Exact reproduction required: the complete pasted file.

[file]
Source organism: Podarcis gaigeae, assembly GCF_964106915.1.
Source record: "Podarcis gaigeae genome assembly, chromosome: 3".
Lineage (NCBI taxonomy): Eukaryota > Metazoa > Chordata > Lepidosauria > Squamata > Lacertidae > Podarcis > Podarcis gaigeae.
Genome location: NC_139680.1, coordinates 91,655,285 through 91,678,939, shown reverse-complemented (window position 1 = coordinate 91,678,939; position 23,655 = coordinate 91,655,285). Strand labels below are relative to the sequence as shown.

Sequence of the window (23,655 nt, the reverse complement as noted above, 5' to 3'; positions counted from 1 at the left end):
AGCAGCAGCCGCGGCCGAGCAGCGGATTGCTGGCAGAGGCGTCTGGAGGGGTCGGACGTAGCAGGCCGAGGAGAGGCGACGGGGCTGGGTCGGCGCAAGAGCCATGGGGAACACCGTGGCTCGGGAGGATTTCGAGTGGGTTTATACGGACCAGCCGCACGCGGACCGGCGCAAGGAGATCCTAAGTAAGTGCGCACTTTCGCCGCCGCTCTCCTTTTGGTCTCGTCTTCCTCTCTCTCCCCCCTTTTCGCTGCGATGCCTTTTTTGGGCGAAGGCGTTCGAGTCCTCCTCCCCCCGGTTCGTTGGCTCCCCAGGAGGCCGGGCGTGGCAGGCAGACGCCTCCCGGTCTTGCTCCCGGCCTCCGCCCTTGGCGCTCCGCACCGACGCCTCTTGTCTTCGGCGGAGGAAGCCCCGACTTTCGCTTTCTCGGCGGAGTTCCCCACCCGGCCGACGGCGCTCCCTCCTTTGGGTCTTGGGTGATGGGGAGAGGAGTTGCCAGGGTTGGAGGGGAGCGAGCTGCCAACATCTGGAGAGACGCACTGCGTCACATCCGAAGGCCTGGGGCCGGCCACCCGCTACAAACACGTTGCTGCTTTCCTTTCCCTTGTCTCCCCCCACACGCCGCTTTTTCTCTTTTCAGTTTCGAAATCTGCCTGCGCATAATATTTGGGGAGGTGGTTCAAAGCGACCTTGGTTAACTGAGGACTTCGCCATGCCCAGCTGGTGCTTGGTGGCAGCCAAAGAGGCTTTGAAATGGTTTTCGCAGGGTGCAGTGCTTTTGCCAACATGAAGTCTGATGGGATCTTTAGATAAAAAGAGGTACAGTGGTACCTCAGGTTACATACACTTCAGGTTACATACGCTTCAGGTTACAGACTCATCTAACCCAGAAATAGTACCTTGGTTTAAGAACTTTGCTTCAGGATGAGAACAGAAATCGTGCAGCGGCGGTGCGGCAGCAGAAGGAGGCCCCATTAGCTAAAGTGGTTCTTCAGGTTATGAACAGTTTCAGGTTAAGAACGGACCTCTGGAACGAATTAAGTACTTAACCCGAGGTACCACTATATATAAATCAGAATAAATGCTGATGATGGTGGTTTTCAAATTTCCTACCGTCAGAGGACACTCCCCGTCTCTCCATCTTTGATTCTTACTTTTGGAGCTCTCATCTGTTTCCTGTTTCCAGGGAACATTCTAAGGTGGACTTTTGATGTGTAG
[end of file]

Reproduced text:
Source organism: Podarcis gaigeae, assembly GCF_964106915.1.
Source record: "Podarcis gaigeae genome assembly, chromosome: 3".
Lineage (NCBI taxonomy): Eukaryota > Metazoa > Chordata > Lepidosauria > Squamata > Lacertidae > Podarcis > Podarcis gaigeae.
Genome location: NC_139680.1, coordinates 91,655,285 through 91,678,939, shown reverse-complemented (window position 1 = coordinate 91,678,939; position 23,655 = coordinate 91,655,285). Strand labels below are relative to the sequence as shown.

Sequence of the window (23,655 nt, the reverse complement as noted above, 5' to 3'; positions counted from 1 at the left end):
AGCAGCAGCCGCGGCCGAGCAGCGGATTGCTGGCAGAGGCGTCTGGAGGGGTCGGACGTAGCAGGCCGAGGAGAGGCGACGGGGCTGGGTCGGCGCAAGAGCCATGGGGAACACCGTGGCTCGGGAGGATTTCGAGTGGGTTTATACGGACCAGCCGCACGCGGACCGGCGCAAGGAGATCCTAAGTAAGTGCGCACTTTCGCCGCCGCTCTCCTTTTGGTCTCGTCTTCCTCTCTCTCCCCCCTTTTCGCTGCGATGCCTTTTTTGGGCGAAGGCGTTCGAGTCCTCCTCCCCCCGGTTCGTTGGCTCCCCAGGAGGCCGGGCGTGGCAGGCAGACGCCTCCCGGTCTTGCTCCCGGCCTCCGCCCTTGGCGCTCCGCACCGACGCCTCTTGTCTTCGGCGGAGGAAGCCCCGACTTTCGCTTTCTCGGCGGAGTTCCCCACCCGGCCGACGGCGCTCCCTCCTTTGGGTCTTGGGTGATGGGGAGAGGAGTTGCCAGGGTTGGAGGGGAGCGAGCTGCCAACATCTGGAGAGACGCACTGCGTCACATCCGAAGGCCTGGGGCCGGCCACCCGCTACAAACACGTTGCTGCTTTCCTTTCCCTTGTCTCCCCCCACACGCCGCTTTTTCTCTTTTCAGTTTCGAAATCTGCCTGCGCATAATATTTGGGGAGGTGGTTCAAAGCGACCTTGGTTAACTGAGGACTTCGCCATGCCCAGCTGGTGCTTGGTGGCAGCCAAAGAGGCTTTGAAATGGTTTTCGCAGGGTGCAGTGCTTTTGCCAACATGAAGTCTGATGGGATCTTTAGATAAAAAGAGGTACAGTGGTACCTCAGGTTACATACACTTCAGGTTACATACGCTTCAGGTTACAGACTCATCTAACCCAGAAATAGTACCTTGGTTTAAGAACTTTGCTTCAGGATGAGAACAGAAATCGTGCAGCGGCGGTGCGGCAGCAGAAGGAGGCCCCATTAGCTAAAGTGGTTCTTCAGGTTATGAACAGTTTCAGGTTAAGAACGGACCTCTGGAACGAATTAAGTACTTAACCCGAGGTACCACTATATATAAATCAGAATAAATGCTGATGATGGTGGTTTTCAAATTTCCTACCGTCAGAGGACACTCCCCGTCTCTCCATCTTTGATTCTTACTTTTGGAGCTCTCATCTGTTTCCTGTTTCCAGGGAACATTCTAAGGTGGACTTTTGATGTGTAG